Department of Defense Lodging Rates

July 25, 2012 | Kate Horrell

This isn’t exactly real news, but it is important if you don’t already know it.  The rates for very similar military accommodations can vary greatly depending on which branch of the military is running the operation.  Military servicemembers and their families are often eligible to stay in Department of Defense lodging on a space available basis.  My family has taken advantage of this numerous times, to visit family, go to swim meets, or just travel for the sake of traveling.

What is amazing to me is how different prices are between the services.  In my experience, Army lodging is super-expensive, Navy lodging varies, and Air Force lodging is always really cheap.  Just this week, I’ve stayed in an Army Lodge and an Air Force Inn.  I paid $135 per night, plus $7.50 for each additional person, for a one bedroom apartment at the Army Lodge.  A few hours away, I paid $39 for a single room, but a four bedroom apartment there is just $52.00 per night!  I just fail to understand how prices can be so different, even within the same market.

This is important to you because sometimes it is easy to choose a cheaper facility.  They are usually the Air Force Inns.  If you are driving through an area, check a little distance out to see if you can save some money.  For example, if you are going to the Hampton Roads, Virginia, area, you have several choices.  You could stay at the Navy Gateway Inns and Suites at Joint Expeditionary Base Little Creek-Fort Story for $66.00 for a small suite, or you could stay at the Langley Inn at Langley Air Force Base for $41.50 for a bay view suite.   Thinking of hopping an AMC flight to Hawaii?   You might choose between a room with two queen beds at the   K-bay Lodge for $132.00 per night, or a remarkably similar room at the Pearl Harbor Navy Lodge for $99.00 per night.Taking the family to see the sights of Venice, Italy?  You could choose to stay at the Army Lodge in Vicenza, where can get a one bedroom suite for four people for $90.50, or you could go down the road to Aviano, where the Air Force’s Mountain View Lodge will cost you just $41.50 for a two bedroom apartment.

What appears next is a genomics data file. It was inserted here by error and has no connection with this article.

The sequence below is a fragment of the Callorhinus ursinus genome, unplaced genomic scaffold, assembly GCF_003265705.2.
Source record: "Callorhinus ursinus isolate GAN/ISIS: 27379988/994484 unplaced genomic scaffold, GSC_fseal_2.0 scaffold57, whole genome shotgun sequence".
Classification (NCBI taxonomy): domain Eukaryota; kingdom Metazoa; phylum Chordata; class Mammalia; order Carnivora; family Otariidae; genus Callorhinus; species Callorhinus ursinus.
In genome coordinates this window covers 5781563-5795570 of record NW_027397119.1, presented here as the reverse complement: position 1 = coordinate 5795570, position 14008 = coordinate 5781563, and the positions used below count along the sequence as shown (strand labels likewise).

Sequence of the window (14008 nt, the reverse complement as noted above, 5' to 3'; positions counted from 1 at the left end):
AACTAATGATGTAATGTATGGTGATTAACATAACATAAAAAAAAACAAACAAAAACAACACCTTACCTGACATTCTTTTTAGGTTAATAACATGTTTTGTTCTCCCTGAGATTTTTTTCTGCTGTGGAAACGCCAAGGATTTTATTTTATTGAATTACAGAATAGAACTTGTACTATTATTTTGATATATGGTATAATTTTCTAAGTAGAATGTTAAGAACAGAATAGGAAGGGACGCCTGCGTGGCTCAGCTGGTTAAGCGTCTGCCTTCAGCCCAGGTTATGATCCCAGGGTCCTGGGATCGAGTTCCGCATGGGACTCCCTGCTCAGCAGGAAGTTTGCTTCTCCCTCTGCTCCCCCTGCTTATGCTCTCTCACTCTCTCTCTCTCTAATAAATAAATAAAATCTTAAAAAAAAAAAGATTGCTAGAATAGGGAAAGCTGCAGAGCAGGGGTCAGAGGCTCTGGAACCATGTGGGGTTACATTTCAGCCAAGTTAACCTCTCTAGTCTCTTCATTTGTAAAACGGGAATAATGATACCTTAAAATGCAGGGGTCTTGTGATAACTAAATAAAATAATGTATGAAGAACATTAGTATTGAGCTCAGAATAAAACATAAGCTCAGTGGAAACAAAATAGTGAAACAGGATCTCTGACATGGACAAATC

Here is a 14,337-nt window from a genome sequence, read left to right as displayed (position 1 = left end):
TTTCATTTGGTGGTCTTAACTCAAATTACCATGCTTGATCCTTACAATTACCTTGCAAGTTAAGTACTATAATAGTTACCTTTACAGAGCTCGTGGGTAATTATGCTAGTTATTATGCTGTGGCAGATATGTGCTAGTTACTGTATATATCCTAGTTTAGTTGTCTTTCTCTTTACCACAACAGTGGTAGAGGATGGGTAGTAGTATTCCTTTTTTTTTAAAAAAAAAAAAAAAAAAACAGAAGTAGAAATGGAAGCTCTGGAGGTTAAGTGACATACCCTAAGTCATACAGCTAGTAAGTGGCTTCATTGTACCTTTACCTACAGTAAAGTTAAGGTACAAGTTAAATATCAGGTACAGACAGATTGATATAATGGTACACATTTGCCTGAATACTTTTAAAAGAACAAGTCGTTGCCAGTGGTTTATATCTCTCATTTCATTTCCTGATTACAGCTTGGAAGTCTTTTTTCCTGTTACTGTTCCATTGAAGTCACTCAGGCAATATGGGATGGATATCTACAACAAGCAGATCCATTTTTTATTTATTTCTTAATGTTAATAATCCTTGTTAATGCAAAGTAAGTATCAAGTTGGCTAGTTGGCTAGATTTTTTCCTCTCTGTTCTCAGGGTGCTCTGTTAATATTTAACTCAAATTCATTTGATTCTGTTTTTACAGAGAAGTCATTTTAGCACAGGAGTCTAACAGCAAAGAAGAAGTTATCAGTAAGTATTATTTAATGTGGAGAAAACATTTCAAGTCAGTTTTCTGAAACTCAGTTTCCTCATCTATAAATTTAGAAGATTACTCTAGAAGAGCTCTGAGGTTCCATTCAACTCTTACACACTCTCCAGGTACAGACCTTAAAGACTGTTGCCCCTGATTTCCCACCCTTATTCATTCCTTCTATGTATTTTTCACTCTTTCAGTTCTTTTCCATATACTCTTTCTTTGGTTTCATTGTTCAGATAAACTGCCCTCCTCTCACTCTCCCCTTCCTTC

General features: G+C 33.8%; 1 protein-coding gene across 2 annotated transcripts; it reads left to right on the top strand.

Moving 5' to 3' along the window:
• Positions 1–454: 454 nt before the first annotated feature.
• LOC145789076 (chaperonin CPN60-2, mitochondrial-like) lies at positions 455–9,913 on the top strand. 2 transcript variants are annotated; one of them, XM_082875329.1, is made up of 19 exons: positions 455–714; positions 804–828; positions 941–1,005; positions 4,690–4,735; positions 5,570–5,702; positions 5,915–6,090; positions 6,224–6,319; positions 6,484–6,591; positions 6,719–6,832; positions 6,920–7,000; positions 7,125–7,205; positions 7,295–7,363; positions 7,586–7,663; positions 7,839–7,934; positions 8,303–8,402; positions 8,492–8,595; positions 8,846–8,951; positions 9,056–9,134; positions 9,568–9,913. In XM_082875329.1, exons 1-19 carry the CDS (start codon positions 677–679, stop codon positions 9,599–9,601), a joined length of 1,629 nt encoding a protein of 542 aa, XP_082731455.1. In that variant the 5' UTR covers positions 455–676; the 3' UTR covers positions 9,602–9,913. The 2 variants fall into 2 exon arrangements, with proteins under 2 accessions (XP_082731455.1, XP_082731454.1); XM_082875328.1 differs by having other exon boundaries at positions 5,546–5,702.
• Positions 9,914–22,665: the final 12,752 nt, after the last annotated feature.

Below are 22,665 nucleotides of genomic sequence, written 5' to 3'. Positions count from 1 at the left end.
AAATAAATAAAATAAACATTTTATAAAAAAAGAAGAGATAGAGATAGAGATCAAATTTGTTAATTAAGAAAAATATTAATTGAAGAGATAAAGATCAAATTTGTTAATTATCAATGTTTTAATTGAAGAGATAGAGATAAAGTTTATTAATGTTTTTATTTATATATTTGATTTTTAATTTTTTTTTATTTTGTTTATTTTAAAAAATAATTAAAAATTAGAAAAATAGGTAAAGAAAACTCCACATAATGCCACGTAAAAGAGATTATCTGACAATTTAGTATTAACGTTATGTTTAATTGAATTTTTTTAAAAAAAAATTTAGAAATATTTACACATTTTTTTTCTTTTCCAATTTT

Crazy, isn’t it?

I’d love to hear some sort of reasonably justification for the variety of prices between the services.  I’d also like to know if you have any secret military lodging tips that help you to keep expenses down and family fun up.

Comments

  1. Espinosa says:

    My question: Why was the military lodging contracted out to a company from the U.K. which just about trippled the overnight cost at Tripler Army Medical Center even when you are there for medical reasons. I was there when it was run by the military, but the next time I was there, I had to stay at a local hotel because the rates were too high at Tripler. Any answers out there?

  2. John says:

    The army had privitized their lodging to the likes of holliday inn express and others, to run and update. I hate it wish the military still ran them!!

  3. Roger says:

    Navy Lodges are not part of the DOD Lodging network. They are for profit non-appropriated lodging run by the Navy Exchange Command.

  4. CdR says:

    Many people get Navy Lodges and Navy Gateway Inns confused with each other…. Navy Gateway Inns are a part of the Dod Lodging network.

    • KateKashman says:

      Just so everyone is clear: the Navy Lodge and the Navy Gateway Inns and Suites are different. For accounting purposes, the Navy Gateway Inns and Suites is considered a part of the DoD Lodging network and the Navy Lodge is not. The Navy Lodge is run by the Navy Exchange system, which is a separate command from the Navy Gateway Inns and Suites. However, for practical purposes, both the Navy Lodge and the Army's privatized IHG Army Hotels serve the same function as DoD Lodging run by the military itself: they provide on-base accommodation only available to authorized patrons.

  5. m bockel says:

    DoD Lodging.com has a list for all DoD lodging operations

  6. Krista says:

    The lodge at Kbay and the lodge at Pearl Harbor are thirty minutes away, which on the mainland is very close. However on Oahu that is "all the way on the other side of the islaned." It's not really a fair comparison. Here on the windward side your choices are very limited in that the Kbay lodge is almost the ONLY hotel on this side of the island. On the Leeward side the Navy lodge is competing with probably a hundred or more hotels in the Waikiki/Honolulu area. I don't know if it effected the price but the lodge at KBay was recently renovated and added on a new wing.